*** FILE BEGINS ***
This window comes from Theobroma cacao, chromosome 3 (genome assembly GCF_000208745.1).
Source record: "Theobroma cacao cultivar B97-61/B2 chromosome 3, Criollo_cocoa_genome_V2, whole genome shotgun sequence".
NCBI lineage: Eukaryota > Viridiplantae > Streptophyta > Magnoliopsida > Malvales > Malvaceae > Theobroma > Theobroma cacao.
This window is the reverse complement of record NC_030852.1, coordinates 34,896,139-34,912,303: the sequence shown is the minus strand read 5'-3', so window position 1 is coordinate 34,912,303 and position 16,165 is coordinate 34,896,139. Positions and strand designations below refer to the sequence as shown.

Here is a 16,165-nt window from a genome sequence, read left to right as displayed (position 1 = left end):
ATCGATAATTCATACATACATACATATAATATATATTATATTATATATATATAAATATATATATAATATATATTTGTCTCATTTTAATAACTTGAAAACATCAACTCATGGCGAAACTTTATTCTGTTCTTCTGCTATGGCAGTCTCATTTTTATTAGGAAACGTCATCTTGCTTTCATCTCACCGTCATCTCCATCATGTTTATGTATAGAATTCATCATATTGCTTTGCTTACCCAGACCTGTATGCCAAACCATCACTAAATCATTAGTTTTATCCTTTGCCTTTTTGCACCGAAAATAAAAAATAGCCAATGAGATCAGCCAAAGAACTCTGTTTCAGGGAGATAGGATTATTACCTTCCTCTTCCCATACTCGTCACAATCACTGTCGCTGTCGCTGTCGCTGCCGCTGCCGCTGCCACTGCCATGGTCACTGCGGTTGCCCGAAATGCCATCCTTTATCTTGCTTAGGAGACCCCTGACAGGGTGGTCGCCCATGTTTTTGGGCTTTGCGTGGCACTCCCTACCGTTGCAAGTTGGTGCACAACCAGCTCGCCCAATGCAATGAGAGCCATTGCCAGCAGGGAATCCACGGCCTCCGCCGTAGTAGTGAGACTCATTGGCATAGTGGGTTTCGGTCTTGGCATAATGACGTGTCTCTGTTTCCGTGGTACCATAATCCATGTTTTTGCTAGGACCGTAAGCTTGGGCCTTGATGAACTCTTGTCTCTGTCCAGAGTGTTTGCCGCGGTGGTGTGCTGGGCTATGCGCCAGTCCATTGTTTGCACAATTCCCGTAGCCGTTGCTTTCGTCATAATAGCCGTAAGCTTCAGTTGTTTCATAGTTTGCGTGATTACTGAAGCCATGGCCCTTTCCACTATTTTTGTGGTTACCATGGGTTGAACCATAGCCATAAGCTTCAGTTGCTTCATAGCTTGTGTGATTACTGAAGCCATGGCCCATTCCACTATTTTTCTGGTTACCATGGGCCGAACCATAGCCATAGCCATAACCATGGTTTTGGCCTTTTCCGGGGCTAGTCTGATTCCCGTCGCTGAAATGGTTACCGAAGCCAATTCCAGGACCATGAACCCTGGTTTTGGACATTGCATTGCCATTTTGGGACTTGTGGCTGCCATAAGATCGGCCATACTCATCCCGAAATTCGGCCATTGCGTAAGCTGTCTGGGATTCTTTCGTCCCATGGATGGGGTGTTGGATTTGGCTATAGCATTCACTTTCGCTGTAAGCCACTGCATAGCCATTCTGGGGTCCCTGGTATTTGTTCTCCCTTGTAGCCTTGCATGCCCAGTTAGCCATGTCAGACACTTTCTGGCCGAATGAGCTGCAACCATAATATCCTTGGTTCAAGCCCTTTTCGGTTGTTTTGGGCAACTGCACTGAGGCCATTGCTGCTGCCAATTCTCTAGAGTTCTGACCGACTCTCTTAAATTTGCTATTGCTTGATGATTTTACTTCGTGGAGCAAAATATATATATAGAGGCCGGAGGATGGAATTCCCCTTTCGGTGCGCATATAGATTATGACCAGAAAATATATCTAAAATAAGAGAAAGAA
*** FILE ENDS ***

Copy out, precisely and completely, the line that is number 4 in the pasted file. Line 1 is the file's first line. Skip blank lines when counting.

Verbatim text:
This window is the reverse complement of record NC_030852.1, coordinates 34,896,139-34,912,303: the sequence shown is the minus strand read 5'-3', so window position 1 is coordinate 34,912,303 and position 16,165 is coordinate 34,896,139. Positions and strand designations below refer to the sequence as shown.